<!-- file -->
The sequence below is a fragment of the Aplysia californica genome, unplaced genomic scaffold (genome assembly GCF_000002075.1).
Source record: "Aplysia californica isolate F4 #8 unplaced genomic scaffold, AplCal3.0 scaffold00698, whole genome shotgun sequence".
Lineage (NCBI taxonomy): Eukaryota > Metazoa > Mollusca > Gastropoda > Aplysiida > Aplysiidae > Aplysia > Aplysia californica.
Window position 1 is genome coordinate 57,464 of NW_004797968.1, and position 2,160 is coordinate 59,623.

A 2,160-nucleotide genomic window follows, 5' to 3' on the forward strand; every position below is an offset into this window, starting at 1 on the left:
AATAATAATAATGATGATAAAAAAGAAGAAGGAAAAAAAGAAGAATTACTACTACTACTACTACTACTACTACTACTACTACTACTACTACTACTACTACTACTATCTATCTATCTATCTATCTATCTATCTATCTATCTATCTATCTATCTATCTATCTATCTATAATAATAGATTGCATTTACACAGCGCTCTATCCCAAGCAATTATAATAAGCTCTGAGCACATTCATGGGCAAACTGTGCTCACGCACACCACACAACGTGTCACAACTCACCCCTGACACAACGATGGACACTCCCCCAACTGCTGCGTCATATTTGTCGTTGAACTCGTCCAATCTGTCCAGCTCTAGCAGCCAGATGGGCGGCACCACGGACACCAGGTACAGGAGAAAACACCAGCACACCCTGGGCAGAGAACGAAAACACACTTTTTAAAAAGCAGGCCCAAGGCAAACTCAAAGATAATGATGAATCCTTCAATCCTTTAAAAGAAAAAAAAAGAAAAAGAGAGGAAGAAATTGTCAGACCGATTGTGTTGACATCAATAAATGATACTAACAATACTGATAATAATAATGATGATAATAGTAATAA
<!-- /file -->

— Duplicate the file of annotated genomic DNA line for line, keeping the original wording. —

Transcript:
The sequence below is a fragment of the Aplysia californica genome, unplaced genomic scaffold (genome assembly GCF_000002075.1).
Source record: "Aplysia californica isolate F4 #8 unplaced genomic scaffold, AplCal3.0 scaffold00698, whole genome shotgun sequence".
Lineage (NCBI taxonomy): Eukaryota > Metazoa > Mollusca > Gastropoda > Aplysiida > Aplysiidae > Aplysia > Aplysia californica.
Window position 1 is genome coordinate 57,464 of NW_004797968.1, and position 2,160 is coordinate 59,623.

A 2,160-nucleotide genomic window follows, 5' to 3' on the forward strand; every position below is an offset into this window, starting at 1 on the left:
AATAATAATAATGATGATAAAAAAGAAGAAGGAAAAAAAGAAGAATTACTACTACTACTACTACTACTACTACTACTACTACTACTACTACTACTACTACTACTATCTATCTATCTATCTATCTATCTATCTATCTATCTATCTATCTATCTATCTATCTATCTATAATAATAGATTGCATTTACACAGCGCTCTATCCCAAGCAATTATAATAAGCTCTGAGCACATTCATGGGCAAACTGTGCTCACGCACACCACACAACGTGTCACAACTCACCCCTGACACAACGATGGACACTCCCCCAACTGCTGCGTCATATTTGTCGTTGAACTCGTCCAATCTGTCCAGCTCTAGCAGCCAGATGGGCGGCACCACGGACACCAGGTACAGGAGAAAACACCAGCACACCCTGGGCAGAGAACGAAAACACACTTTTTAAAAAGCAGGCCCAAGGCAAACTCAAAGATAATGATGAATCCTTCAATCCTTTAAAAGAAAAAAAAAGAAAAAGAGAGGAAGAAATTGTCAGACCGATTGTGTTGACATCAATAAATGATACTAACAATACTGATAATAATAATGATGATAATAGTAATAA